If you haven’t been on Steam in the last 4 years or so, then let me introduce you to a little game called Dota 2. Yes, the Warcraft 3 mod has quickly turned itself into an international e-sport raking in millions of dollars in prize pools from events and The International Dota 2 Championship is no exception to this. As of June 30th the prize pool is sitting at a cool 14.9 million dollars, which is 1490% more than the first international which was a measly one million. Jokes aside, this is likely to be one of the largest e-sports events in history and it certainly has earned its place as one of the highest grossing e-sport titles in competitive gaming. While I’ll keep to myself as to whether or not I think a game like DotA deserves this much money in prize pools to begin with, I just want us all to take a moment to realize that a game that started as a small mod has now become one of the largest scaled competitive gaming titles next to Starcraft which is no easy feat.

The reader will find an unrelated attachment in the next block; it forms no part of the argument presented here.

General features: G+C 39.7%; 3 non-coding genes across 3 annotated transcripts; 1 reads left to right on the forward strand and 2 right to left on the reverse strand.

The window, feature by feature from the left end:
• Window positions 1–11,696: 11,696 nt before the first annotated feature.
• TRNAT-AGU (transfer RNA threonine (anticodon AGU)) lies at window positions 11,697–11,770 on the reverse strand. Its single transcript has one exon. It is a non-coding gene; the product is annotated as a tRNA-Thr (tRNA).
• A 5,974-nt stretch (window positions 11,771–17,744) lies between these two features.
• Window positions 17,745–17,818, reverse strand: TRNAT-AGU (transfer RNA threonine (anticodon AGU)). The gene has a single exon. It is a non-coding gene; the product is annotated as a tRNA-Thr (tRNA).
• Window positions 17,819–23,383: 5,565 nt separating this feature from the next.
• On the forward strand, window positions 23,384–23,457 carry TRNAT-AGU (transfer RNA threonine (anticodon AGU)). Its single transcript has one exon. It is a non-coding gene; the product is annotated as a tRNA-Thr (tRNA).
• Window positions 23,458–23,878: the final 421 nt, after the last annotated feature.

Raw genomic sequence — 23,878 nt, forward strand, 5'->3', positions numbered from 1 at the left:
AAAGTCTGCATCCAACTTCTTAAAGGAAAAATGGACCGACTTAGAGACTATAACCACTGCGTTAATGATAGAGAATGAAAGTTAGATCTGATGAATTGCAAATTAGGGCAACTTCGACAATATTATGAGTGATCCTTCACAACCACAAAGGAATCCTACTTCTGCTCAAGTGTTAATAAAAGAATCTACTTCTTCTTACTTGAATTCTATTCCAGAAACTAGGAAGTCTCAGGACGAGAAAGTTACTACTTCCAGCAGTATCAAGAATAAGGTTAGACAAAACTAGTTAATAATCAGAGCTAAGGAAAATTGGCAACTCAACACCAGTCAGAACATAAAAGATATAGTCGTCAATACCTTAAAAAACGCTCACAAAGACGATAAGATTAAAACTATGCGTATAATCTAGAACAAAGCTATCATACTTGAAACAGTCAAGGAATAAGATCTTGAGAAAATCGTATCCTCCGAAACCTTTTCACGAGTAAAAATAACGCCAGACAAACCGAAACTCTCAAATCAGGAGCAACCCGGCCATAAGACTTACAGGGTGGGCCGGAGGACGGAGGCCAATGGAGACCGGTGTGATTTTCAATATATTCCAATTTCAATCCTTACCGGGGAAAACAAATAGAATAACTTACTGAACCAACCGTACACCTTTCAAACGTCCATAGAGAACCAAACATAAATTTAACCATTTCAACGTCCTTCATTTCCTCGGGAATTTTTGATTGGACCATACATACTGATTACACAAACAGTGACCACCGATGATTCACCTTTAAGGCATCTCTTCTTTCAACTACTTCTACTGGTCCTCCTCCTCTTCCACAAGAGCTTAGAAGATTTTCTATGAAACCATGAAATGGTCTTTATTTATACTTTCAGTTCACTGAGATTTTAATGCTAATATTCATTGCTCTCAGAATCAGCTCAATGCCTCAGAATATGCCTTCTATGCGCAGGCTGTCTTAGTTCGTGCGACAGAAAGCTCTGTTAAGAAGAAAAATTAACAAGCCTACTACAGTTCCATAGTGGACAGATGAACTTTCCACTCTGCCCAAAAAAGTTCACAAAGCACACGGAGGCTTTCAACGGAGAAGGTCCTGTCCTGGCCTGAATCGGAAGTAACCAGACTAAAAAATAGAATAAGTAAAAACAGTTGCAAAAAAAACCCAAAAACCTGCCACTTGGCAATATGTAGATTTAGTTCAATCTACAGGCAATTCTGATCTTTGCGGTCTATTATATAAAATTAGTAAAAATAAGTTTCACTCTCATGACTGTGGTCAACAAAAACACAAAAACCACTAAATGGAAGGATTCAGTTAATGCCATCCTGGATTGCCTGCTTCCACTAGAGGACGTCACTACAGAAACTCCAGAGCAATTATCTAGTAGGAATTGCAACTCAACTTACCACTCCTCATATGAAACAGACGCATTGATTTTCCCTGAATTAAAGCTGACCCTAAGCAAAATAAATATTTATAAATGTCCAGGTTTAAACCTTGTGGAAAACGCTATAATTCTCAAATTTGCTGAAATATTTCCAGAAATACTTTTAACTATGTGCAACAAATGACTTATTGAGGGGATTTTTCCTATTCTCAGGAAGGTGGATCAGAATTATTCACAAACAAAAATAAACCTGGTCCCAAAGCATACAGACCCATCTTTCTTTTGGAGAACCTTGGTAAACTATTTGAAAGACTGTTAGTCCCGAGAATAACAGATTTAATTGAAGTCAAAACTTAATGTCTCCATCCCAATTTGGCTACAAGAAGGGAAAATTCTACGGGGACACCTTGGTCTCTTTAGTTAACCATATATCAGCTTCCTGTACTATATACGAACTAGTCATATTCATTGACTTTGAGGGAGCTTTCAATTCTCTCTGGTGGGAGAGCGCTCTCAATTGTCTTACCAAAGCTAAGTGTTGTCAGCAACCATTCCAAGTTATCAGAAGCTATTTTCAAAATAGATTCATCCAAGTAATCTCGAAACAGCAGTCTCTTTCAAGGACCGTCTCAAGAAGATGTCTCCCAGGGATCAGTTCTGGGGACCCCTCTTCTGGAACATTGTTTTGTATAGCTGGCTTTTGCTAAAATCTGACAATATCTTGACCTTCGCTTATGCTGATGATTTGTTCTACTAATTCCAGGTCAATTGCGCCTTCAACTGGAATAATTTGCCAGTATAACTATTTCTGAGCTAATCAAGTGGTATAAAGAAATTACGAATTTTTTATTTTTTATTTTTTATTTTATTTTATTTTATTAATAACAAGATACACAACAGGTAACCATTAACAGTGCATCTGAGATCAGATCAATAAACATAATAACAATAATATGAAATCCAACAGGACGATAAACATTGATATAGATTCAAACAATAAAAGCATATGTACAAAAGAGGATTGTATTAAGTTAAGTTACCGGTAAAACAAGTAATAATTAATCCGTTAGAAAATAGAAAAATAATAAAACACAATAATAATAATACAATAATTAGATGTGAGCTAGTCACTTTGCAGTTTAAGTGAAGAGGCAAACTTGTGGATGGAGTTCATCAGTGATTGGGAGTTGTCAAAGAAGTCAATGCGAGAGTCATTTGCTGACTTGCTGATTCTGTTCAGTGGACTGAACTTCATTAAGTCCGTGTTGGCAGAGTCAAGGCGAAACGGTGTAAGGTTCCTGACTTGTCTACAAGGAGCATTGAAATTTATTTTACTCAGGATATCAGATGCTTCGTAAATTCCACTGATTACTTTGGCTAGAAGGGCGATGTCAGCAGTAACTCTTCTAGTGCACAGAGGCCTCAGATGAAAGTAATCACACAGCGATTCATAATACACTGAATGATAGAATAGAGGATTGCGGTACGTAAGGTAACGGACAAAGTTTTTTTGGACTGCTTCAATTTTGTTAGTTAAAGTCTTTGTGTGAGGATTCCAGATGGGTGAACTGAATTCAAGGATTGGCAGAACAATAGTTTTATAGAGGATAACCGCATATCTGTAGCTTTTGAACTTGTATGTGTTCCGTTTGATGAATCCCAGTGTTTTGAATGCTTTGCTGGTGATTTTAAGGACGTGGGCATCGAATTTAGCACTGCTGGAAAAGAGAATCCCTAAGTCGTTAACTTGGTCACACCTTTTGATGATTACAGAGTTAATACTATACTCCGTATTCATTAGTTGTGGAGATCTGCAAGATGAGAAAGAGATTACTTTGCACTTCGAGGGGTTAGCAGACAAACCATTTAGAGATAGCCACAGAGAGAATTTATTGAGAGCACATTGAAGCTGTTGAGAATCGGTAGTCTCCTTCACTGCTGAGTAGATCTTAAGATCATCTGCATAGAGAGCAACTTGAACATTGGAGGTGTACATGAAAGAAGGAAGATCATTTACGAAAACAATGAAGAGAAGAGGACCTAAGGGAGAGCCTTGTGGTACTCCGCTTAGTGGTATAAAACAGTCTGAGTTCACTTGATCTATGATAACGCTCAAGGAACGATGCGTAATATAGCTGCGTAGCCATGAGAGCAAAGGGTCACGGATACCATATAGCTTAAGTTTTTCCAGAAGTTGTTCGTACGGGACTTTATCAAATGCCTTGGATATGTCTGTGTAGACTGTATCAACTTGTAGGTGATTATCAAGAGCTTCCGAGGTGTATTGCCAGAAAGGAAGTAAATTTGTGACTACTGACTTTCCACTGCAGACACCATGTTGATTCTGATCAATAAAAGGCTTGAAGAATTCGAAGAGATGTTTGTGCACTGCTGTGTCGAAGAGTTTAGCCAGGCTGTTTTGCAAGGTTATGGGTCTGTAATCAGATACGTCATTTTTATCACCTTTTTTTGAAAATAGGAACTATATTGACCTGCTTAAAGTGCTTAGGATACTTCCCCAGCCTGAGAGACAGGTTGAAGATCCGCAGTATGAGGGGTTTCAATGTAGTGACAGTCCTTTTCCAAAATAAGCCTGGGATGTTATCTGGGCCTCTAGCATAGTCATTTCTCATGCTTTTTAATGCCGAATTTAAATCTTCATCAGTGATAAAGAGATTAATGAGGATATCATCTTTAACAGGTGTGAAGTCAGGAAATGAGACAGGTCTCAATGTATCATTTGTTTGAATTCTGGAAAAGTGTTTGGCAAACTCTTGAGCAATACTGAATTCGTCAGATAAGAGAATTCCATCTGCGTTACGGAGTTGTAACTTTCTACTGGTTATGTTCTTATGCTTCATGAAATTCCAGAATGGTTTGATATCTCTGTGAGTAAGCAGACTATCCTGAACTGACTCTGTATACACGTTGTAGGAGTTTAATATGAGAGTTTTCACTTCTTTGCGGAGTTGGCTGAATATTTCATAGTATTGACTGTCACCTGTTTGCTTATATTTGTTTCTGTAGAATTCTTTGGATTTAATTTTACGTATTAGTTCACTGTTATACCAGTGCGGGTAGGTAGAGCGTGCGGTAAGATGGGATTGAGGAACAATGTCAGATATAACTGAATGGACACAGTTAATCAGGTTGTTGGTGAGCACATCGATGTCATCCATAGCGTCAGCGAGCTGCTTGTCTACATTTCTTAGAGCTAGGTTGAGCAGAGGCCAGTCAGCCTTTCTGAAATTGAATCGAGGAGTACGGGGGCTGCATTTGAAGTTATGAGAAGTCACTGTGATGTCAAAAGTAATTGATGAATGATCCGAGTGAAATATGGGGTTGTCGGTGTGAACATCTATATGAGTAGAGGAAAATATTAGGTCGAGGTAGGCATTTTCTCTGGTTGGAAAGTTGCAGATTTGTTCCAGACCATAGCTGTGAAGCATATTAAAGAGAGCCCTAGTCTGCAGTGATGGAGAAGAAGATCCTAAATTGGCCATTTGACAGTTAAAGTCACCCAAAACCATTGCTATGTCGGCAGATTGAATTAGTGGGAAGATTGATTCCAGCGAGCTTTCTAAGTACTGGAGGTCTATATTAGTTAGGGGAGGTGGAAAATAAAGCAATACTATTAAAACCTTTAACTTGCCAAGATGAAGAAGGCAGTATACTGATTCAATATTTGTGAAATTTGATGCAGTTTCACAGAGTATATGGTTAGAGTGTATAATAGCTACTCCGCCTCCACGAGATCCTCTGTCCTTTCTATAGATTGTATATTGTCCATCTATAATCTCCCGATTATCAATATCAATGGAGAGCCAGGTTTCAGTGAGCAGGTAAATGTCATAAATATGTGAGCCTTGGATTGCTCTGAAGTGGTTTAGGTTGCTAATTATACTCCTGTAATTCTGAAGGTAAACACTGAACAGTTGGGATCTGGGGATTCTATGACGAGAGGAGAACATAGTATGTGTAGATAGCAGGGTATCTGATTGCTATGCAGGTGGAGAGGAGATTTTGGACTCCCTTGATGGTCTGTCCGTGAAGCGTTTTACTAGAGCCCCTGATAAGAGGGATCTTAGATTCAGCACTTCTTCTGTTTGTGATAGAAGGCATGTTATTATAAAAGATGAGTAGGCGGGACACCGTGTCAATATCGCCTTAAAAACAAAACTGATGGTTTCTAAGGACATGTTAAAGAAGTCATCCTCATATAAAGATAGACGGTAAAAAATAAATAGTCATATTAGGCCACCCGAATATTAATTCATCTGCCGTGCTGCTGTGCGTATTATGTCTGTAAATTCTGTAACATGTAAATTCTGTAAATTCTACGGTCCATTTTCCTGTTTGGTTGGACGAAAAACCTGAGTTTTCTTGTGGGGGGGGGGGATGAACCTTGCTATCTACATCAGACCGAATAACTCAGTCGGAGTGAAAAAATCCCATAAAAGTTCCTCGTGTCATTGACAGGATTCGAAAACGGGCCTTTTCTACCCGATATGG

With the compendium allowing players to earn in game rewards and support the event while adding into the prize pool, its been a steady climb to nearly 15 million dollars which even this salty games journalist would argue is a very big milestone. Players who purchase the Dota 2 Compendium help contribute a portion directly to the International Prize Pool along with the in-game awards such as cursor packs, announcers, items for heroes and even new in-game weather effects for players to utilize. While you add to the heap of money that is the international prize pool and Gabe Newell’s wallet, you also benefit by getting new features to the game which is a nice way of implementing purchases into a fundamentally free-to-play game.
If you haven’t done so already, I would strongly recommend loading up Steam and installing Dota 2 to get involved with the internation championships coming up late this summer. To give some personal opinions, not only have I logged nearly 1400 hours into this game after playing for 3 years collectively, the game is worthy of the hype it gets surrounding its events and the players who work very hard to even have a chance at that insane prize pool. Its no Street Fighter or Super Smash Bros. Melee, but you’d be hard pressed to find a better entry in competitive gaming, so find a few friends, sit down into a public match and get yelled at until the game gets fun, and watch this years international championships if you want to witness true, large scale, e-sports at its finest.